Have You Ever Celebrated Easter With an Easter Gift?
Why not make this coming Easter feel a bit more special by sending your loved one with a beautiful, safe, organic cotton gift she can treasure for a lifetime.
Classic off-white woven knitted toys available as not only your favorite bunny
but also your favorite bear, moose, hippo, and duck!
“The very first Easter taught us this:
that life never ends and love never dies.” – KM
Pastel colored dolls and items are perfect for gifting to your friends,
children or grandchildren, as you hunt for Easter eggs this holiday.
“For I remember it is Easter Morn
and life and love and peace are all new born.” – AFP
So How Does the Tradition of Giving Easter Baskets and Others Gifts Tie into Easter?
Have you ever wondered why we give Easter baskets? Why we have activities such as Easter Egg Hunts? And how do they relate to the Christian celebration of the resurrection of Jesus?
Surprising Pagan Roots
Parents have actually been giving their children baskets in the spring for centuries, even before the birth, death, and resurrection of Jesus as recorded in the Christian Bible. In the Germanic traditions, for example, giving baskets in the spring was associated with a Germanic fertility goddess. Young seedings were offered to her in baskets each spring in hopes that she would send a successful harvest. This same germanic goddess was also believed to carry a basket filled with eggs to encourage fertility. Rabbits were believed to secretly visit children the evening before Easter to give them their baskets. Other cultures celebrated the coming of Spring with their own beliefs as well. Various cultures attributed this seasonal change to various gods and goddesses. Some pagans even still celebrate the goddess “Mother Earth” today.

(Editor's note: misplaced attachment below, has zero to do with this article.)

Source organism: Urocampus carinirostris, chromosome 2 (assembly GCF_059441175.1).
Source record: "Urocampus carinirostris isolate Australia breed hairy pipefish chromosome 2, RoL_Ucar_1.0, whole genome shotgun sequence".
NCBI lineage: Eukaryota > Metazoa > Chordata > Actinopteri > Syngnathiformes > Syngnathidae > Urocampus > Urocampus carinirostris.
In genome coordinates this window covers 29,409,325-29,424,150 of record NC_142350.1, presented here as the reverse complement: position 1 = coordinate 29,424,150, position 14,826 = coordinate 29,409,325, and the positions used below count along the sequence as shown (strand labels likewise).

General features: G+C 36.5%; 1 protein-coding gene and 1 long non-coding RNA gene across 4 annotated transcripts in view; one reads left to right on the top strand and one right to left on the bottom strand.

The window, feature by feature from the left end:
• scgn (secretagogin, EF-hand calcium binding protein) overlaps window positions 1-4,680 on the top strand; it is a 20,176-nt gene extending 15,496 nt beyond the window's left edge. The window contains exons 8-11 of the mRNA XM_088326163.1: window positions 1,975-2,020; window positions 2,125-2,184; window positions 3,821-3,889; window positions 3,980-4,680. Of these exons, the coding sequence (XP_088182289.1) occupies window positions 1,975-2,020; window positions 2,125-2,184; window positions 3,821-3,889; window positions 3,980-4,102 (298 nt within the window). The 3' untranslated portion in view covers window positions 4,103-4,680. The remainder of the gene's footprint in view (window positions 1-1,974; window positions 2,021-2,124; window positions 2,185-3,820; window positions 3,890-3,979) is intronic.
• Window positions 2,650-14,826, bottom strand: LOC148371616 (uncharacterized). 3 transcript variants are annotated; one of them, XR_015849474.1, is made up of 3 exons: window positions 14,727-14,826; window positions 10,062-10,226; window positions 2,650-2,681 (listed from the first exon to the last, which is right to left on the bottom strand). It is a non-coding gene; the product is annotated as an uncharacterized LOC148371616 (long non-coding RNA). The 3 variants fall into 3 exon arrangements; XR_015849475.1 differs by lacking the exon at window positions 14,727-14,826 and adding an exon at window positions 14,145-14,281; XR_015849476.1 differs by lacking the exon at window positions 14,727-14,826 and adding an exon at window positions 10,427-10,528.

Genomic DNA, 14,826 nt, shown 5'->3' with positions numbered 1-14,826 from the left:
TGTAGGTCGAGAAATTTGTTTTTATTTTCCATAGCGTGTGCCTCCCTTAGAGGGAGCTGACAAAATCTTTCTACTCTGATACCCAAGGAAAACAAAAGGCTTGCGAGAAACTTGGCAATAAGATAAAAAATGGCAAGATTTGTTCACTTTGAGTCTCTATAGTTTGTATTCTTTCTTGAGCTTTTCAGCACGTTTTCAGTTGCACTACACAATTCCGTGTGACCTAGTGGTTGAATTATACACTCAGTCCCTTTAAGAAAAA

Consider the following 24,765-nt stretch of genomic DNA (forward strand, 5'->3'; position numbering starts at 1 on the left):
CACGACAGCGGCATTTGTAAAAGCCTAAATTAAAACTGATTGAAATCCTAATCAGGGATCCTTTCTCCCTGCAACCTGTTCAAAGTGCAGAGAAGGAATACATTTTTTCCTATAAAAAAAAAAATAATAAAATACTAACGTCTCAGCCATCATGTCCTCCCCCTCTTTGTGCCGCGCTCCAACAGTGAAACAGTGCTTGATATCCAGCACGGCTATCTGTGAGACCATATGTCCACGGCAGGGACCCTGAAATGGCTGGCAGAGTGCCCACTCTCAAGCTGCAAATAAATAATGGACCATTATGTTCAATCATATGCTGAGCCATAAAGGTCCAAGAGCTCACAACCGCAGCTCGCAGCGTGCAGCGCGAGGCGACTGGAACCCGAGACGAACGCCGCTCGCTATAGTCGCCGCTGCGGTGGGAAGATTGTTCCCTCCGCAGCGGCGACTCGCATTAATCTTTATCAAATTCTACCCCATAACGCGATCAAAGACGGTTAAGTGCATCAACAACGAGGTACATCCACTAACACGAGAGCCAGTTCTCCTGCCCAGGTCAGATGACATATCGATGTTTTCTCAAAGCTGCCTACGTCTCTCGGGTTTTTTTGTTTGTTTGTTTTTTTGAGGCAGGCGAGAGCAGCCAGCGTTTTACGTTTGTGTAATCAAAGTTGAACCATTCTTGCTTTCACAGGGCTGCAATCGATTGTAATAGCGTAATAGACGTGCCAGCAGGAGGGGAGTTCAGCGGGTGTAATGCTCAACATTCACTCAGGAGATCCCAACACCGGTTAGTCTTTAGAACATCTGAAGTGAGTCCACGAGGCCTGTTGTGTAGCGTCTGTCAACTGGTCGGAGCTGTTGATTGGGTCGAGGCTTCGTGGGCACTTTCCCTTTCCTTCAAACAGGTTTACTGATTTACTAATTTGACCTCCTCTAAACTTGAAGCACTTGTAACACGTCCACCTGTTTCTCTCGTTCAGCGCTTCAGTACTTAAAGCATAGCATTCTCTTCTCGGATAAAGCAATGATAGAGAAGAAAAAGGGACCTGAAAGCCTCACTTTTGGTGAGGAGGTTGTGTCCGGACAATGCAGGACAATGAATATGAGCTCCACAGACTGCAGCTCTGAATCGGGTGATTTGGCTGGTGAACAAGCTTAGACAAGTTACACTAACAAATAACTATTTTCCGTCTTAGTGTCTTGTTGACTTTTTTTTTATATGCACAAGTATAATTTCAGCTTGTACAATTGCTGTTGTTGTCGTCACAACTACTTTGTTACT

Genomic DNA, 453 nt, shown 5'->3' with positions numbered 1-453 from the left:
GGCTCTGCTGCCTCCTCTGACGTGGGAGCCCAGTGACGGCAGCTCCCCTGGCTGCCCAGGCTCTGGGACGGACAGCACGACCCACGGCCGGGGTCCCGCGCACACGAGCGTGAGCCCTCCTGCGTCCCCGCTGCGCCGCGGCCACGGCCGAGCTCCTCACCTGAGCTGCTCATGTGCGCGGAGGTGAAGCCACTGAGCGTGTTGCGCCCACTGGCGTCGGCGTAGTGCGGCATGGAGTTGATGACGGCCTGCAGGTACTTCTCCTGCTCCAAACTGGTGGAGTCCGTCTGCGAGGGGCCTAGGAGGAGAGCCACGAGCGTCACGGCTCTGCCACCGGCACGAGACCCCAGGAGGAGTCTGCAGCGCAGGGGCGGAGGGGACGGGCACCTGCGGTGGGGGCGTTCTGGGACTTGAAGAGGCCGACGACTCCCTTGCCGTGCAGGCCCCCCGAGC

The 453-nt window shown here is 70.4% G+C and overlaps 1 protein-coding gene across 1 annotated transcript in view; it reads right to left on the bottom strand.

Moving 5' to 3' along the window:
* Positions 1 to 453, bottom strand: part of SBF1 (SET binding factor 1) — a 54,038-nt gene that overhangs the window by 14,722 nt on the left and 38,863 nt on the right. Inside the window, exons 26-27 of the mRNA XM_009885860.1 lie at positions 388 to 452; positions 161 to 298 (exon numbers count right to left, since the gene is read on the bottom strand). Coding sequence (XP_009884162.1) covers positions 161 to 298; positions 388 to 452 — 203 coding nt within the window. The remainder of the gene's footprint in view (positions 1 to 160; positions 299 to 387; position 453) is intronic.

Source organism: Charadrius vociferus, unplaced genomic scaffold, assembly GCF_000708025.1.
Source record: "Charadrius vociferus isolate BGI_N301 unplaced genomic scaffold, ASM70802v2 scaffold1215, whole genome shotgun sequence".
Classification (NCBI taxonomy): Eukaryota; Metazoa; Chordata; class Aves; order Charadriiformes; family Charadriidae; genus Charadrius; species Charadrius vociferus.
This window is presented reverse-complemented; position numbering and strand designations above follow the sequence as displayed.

Christian Make-Over Many Years Ago
Christians today celebrate Easter in recognition and celebration of the death and resurrection of Jesus about 2,000 years ago. According to the Gospel accounts, Jesus Christ was crucified and resurrected at the time of the Jewish Passover. Since that event took place, those who believe in Jesus as their Messiah have honored that day and celebrated it with the traditional Passover. Like Christmas and many other “Christian” holidays today, the early Christian church leaders felt that old traditions needed to be “made over.” They did this so that people could more easily let go of their old religion and reinterpret their previous practices in a new light. It is for this reason that many of the customs associated with pagan celebrations of the coming of Spring were adopted and reinterpreted into Christian traditions.